Sunkist Soft Drinks, Inc., Plaintiff,del Monte Corporation, Nabisco Brands, Inc., Plaintiffs-appellees, v. Sunkist Growers, Inc., Defendant-appellant, 10 F.3d 753 (11th Cir. 1993)

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US Court of Appeals for the Eleventh Circuit - 10 F.3d 753 (11th Cir. 1993) Dec. 30, 1993

Emmet J. Bondurant, II, Edward Bryan Krugman, Bondurant Mixson & Elmore, Atlanta, GA, Deseriee A. Kennedy, Robert G. Badal, Wayne M. Smith, Jill F. Cooper, Pepper Hamilton & Scheetz, Martin J. Trupiano, Les J. Weinstein, Graham & James, Los Angeles, CA, for defendant-appellant.

David R. Aufdenspring, Powell Goldstein Frazer & Murphy, P.C., Atlanta, GA, Virginia S. Taylor, Kilpatrick & Cody, Atlanta, GA, George L. Little, Jr., Rodrick J. Enns, J. David Mayberry, Petree Stockton & Robinson, Winston Salem, NC, for plaintiffs-appellees.

Appeal from the United States District Court for the Northern District of Georgia.

Before ANDERSON, Circuit Judge and MORGAN and JOHNSON, Senior Circuit Judges.

MORGAN, Senior Circuit Judge:


The appellant appeals the district court's order granting the appellees' motion to compel arbitration pursuant to the Federal Arbitration Act and the denial of appellant's subsequent motion to vacate the arbitration award. We must decide whether a nonsignatory to a contract may invoke an arbitration provision contained therein, and if so, whether appellees' party-appointed arbitrator acted improperly. We AFFIRM the district court's judgment.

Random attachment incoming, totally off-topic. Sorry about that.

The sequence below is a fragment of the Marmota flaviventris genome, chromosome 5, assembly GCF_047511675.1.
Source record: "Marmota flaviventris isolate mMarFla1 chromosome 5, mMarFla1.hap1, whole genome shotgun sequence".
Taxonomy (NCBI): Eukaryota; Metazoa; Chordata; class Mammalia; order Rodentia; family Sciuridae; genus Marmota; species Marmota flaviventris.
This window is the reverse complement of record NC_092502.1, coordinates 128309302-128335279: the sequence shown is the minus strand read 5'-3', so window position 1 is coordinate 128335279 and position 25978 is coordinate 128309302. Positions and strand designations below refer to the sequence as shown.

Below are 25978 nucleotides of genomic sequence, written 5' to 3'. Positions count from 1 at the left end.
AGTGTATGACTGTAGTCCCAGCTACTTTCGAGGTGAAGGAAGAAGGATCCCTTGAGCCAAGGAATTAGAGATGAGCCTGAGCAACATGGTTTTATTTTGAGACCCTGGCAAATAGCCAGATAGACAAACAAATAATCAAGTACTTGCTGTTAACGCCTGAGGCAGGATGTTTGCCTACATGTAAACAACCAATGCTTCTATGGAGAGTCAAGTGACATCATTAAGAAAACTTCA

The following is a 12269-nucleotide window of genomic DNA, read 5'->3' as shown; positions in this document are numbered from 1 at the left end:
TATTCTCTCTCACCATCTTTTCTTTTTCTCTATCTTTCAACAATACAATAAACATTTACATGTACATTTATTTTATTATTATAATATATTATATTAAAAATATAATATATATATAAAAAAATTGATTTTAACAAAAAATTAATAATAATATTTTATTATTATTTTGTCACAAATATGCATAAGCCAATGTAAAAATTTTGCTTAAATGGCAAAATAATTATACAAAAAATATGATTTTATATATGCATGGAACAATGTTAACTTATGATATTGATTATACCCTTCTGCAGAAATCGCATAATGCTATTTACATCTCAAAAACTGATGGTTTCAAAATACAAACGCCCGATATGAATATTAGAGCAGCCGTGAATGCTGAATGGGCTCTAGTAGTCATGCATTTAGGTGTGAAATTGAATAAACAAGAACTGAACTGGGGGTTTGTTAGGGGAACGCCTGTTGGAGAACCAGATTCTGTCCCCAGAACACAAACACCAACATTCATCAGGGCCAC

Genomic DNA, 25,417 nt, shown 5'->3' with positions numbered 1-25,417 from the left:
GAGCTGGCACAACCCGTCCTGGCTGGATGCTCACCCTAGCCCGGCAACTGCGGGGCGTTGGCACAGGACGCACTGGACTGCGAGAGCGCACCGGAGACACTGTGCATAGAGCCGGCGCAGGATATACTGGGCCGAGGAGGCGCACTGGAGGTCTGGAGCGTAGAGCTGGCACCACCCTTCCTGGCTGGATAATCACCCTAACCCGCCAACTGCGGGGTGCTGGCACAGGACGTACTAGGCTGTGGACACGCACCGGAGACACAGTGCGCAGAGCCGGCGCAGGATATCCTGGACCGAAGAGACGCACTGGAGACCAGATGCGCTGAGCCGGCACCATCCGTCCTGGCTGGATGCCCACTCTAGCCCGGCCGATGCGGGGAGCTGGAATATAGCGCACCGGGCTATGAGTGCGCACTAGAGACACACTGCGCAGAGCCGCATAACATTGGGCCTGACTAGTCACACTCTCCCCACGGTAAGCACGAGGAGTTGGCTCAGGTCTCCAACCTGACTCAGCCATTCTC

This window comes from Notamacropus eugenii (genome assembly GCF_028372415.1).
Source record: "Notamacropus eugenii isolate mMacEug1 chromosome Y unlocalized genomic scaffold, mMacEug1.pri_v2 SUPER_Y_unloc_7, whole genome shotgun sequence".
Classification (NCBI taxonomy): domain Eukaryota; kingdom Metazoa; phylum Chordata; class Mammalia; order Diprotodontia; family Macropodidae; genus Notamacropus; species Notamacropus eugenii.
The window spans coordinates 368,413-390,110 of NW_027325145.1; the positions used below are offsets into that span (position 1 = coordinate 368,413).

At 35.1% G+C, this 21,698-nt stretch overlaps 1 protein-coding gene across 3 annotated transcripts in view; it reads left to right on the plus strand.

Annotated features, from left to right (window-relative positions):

BACKGROUND

The defendant-appellant, Sunkist Growers, Inc. (hereinafter "Sunkist") is the exclusive owner and licensor of the "Sunkist" trademark. General Cinema Corporation ("GCC") obtained the contractual right from Sunkist to market and sell an orange soda under the "Sunkist" brand name. To produce and market this soft drink, GCC created a wholly owned subsidiary known as Sunkist Soft Drinks ("SSD"). Subsequently, Sunkist and SSD entered into a license agreement which provided a detailed framework for the marketing and sale of "Sunkist" soft drinks. The license agreement included the following arbitration clause:

Except for any claim with respect to the ownership rights in Licensed Trademarks, any controversy or claim arising out of or relating to this Agreement or the breach thereof, including those regarding termination or failure to renew this Agreement, shall be settled by arbitration in accordance with the Rules of the American Arbitration Association, and judgment upon the award rendered by the Arbitrators may be entered in any Court having jurisdiction thereof. The Arbitration Tribunal shall be comprised of two party-designated arbitrators, one selected by Sunkist and one selected by SSD, and a third neutral arbitrator selected by the parties in accordance with the Rules of the American Arbitration Association. (emphasis added).

In November 1984, Del Monte Corporation ("Del Monte") acquired the stock of SSD from GCC. After acquiring the stock, Del Monte absorbed SSD into its own beverage products division, known as Del Monte Franchised Beverage Products. By placing the "Sunkist" brand under a single administration with its own soft drink brands, Del Monte effectively stripped SSD of its employees and management and any other separate operating status.

On July 18, 1986, Del Monte and its wholly owned subsidiary, SSD, filed a declaratory relief action against Sunkist in the District Court for the Northern District of Georgia seeking a declaration that the controversy relating to SSD's performance under the license agreement was subject to arbitration. Shortly after the original complaint was filed, SSD was sold to a third party, Cadbury Schweppes, Inc., a fact that was reflected in Del Monte's amended complaint, which also added Nabisco Brands, Inc., Del Monte's sister company, as a party plaintiff.

On February 2, 1987, Sunkist filed a separate complaint against Del Monte and SSD in the District Court for the Central District of California. Sunkist asserted ten claims against Del Monte and SSD, some sounding in tort and some in contract, arising out of Del Monte's alleged interference with the Sunkist-SSD license agreement.